More Murdoch Madness!

Thought I’d throw in my two pence on the countries biggest debate right now. I am of course talking about the ‘News of the World’ phone hacking scandal.

The story has of course been dragging on for about four years now, but within the last few days things went nuclear. It was revealed by ‘The Guardian’ (who seem to have something of a vendetta against News Corp!) that the phone of murder victim Milly Dowler was hacked by ‘News of the World’ and that the contents of her voicemail was altered. This was followed yesterday and today with police investigations into the phone hacking of several victims of very emotional crime – including the parents of the Soham school girls Jessica Chapman & Holly Wells and the families of 7/7 victims.

My view is very much the same as the rest of the country, appalled. Invading the privacy of grieving families is both shocking and disgusting at the same time. Throw in the fact that the whole thing is just to make a quick buck and the story becomes even more sickening.

Throughout my training as a Broadcast Journalist, I have been told on several occasions that you will have to make moral decisions as a journalist. To an extent this is true, you won’t always get the big exclusives without stepping on a few people to get there. But this is in my opinion too far. I don’t understand how these people can live with themselves, taking people at their weakest point and exploiting them for financial gain is completely unacceptable.

But the sad truth is that ‘News of the World’ are not the only newspaper doing things like this, they’re just the ones who got caught. Fleet street is bound to be full of this kind of practice to get stories and sell papers from the Tabloids to the broadsheets.

In my opinion, journos who take it this far give journalism the bad name it often has and do not truly represent the hard working journalists out there who turn in stories in an honest and balanced fashion (believe it or not there are some out there, at least I like to think there are). Perhaps this is why I’m more a fan of broadcast journalism where competition for advertisers is not nearly as important.

But despite my initial reaction being the horror at these actions finally revealed, my mind quickly changes to the interest angle, because this is a remarkably interesting story.

Rupert Murdoch, like it or not, has controlled a lot about how this country has run for a very long time. His media saturation is such that any political party fall head-over-heels to impress him – he wins elections and dictates who stays in power.

But now, Murdoch isn’t fully in control. One of his prize money-makers has fallen from grace. The negative of being such a massive empire? It’s Murdoch and News Corp that get mentioned in every report, just as much if not more than News of The World.

This could have a big impact for Murdoch, not least with News Corp’s upcoming takeover bid for BSkyB. With so much negativity around and irresponsible journalism, Ofocm could step in and block it, halting years of planning from Murdoch.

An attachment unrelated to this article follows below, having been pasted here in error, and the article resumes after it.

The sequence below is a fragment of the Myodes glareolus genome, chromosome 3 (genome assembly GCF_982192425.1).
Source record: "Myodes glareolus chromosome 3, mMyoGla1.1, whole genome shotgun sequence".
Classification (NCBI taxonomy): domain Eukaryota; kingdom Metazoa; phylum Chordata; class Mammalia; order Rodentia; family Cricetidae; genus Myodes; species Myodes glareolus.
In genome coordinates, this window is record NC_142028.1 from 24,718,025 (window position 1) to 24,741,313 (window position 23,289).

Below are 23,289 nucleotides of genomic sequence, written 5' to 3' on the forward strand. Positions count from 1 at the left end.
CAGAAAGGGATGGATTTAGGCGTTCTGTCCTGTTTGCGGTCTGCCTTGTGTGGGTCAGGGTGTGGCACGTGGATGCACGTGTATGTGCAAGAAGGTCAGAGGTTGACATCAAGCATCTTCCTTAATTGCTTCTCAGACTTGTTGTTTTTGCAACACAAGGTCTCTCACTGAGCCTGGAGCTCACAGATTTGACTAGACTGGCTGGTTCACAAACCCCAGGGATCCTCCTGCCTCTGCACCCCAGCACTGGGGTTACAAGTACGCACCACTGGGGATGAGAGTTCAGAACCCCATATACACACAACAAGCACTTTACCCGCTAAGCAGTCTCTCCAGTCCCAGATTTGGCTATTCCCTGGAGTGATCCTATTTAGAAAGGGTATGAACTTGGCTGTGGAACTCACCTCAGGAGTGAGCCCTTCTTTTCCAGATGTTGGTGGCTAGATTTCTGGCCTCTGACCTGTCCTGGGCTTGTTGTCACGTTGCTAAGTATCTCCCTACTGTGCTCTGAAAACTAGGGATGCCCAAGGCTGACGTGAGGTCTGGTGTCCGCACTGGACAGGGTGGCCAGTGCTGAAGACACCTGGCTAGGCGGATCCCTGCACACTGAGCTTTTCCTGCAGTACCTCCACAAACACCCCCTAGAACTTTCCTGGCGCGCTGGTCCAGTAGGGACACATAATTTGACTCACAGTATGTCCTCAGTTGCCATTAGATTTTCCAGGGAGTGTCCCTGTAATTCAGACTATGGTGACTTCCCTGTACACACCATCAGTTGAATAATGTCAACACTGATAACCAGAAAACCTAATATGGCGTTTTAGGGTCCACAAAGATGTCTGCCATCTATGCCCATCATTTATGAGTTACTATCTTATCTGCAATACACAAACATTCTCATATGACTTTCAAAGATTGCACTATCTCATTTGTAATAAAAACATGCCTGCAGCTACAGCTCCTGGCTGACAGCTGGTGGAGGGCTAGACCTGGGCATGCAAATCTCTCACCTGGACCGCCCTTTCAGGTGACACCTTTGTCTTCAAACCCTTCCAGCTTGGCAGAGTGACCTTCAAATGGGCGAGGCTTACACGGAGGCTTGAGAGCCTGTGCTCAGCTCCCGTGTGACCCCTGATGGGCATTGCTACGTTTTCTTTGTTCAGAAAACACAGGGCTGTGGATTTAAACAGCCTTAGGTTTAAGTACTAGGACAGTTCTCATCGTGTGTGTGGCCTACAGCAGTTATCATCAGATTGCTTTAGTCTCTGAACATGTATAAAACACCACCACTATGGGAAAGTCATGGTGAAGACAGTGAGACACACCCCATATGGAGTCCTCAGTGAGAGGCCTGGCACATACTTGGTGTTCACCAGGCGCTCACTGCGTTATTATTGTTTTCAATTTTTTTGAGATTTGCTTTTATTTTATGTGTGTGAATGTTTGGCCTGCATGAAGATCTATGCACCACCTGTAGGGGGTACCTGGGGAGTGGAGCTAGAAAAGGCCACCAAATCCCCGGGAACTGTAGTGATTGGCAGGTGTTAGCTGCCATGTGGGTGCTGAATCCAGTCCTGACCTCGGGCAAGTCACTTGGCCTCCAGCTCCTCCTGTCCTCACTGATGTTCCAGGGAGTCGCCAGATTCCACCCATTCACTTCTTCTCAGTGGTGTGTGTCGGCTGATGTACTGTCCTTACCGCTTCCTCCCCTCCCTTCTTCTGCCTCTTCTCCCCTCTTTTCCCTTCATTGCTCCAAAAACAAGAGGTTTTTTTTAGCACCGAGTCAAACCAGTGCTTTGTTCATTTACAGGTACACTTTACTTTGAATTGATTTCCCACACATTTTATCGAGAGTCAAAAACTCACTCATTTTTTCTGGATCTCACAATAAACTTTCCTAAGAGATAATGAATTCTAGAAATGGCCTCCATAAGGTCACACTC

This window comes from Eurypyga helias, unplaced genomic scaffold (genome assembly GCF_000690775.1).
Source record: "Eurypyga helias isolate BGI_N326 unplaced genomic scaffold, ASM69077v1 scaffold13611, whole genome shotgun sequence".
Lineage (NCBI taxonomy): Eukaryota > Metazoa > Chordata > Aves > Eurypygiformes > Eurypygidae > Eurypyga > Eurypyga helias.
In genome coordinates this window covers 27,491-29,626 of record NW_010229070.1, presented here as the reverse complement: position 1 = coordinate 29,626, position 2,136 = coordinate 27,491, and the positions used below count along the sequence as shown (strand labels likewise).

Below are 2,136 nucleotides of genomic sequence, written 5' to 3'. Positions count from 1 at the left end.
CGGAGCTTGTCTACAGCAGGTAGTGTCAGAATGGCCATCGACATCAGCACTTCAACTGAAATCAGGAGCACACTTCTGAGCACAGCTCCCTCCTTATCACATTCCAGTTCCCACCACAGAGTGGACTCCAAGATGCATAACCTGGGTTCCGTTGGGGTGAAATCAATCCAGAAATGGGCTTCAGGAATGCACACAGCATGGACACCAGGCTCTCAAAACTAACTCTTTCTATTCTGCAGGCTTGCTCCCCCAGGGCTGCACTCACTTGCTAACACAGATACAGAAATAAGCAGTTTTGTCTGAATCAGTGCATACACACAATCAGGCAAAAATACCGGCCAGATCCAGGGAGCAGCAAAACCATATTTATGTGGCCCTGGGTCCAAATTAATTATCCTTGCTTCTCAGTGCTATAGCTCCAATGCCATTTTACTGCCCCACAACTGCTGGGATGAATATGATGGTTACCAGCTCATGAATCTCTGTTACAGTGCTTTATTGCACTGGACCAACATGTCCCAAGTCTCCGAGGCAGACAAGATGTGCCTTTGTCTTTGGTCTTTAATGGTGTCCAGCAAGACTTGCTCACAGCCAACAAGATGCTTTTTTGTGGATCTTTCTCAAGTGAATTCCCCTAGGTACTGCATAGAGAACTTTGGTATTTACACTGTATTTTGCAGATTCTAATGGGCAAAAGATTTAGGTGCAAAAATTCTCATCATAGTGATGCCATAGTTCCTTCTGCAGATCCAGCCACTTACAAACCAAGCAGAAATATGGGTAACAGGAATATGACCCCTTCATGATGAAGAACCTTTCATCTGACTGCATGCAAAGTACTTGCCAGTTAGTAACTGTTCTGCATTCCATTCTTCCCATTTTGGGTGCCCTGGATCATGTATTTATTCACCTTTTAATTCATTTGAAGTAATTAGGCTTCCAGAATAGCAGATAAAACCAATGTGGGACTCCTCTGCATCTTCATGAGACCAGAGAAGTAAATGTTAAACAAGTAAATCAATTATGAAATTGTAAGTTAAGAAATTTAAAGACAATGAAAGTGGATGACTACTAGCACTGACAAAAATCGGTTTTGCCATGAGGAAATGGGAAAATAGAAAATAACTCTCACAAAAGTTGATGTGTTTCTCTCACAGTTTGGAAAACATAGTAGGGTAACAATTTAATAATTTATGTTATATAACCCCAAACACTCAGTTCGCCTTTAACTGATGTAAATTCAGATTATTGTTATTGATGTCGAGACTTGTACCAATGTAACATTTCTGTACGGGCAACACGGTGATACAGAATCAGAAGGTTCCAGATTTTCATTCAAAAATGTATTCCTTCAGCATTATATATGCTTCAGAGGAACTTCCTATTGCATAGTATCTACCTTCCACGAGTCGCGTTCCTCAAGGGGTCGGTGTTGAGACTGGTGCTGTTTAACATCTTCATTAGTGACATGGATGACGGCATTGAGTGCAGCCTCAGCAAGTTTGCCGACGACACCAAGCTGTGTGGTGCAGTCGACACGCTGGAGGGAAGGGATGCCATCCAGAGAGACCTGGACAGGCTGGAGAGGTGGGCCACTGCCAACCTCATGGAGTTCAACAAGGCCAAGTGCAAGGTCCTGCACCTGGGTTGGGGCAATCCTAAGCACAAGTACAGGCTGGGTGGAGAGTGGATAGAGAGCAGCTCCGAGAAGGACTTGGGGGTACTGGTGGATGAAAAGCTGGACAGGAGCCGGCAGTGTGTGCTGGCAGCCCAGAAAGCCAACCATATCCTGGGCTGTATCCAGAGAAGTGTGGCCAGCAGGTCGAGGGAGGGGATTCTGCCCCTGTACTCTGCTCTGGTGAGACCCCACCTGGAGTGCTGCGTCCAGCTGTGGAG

Then there’s Rebekah Brooks, the editor of NotW during the hacks, now Chief Executive of News International. She’s embedded herself firmly within the Government and is running Murdoch’s ship for him pretty well. But she had to know about these hacks and if she didn’t, this surely proves she is an irresponsible leader. She surely has to go over this issue. Harsh words perhaps, but if the boot was on the other foot, Brooks’ papers would be calling for it.

Yet Murdoch defends her. He’s put his reputation on the line today by taking her side of the argument, putting Prime Minister David Cameron in a very difficult situation. Cameron has to win the views of the public and the easiest way to do that is to condemn these actions and the people in charge of it. But at the same time, Cameron doesn’t want to break his close ties with Murdoch’s empire.

But one man seemingly doesn’t care about staying on News Corp’s good side. Enter Ed Miliband – remember him? Leader of the Labour party… He’s a man in danger of losing the faith of his party and today he fought for that faith, challenging the PM strongly on the situation, asking him the questions he didn’t want to answer. But in doing so, he’s taken a big risk.

Miliband came out, guns blazing against Murdoch and his empire. For the present, that’s great – he’ll no doubt win supporters. But there’s still a long way to the next election. Murdoch has a massive empire, this scandal will be brushed off like a fly and in four years time when Miliband is campaigning, he won’t forget. This is why Murdoch is so powerful, he can control what goes in his papers/TV/films/websites and he can shape the way a nation thinks.

There’s a reason why all governments get in bed with Murdoch and while Miliband looks like a hero now, he could live to regret this in a few years time.

But what happens next, who knows (not even Murdoch). The police are currently investigating several hacking allegations and sources within News Corp seem to think the worst is still to come. There’s no doubt that this scandal will hurt ‘News of the World’ and the newspaper industry as a whole, but how much and how far this goes is yet to be seen.

Horrible yet oh so interesting at the same time.

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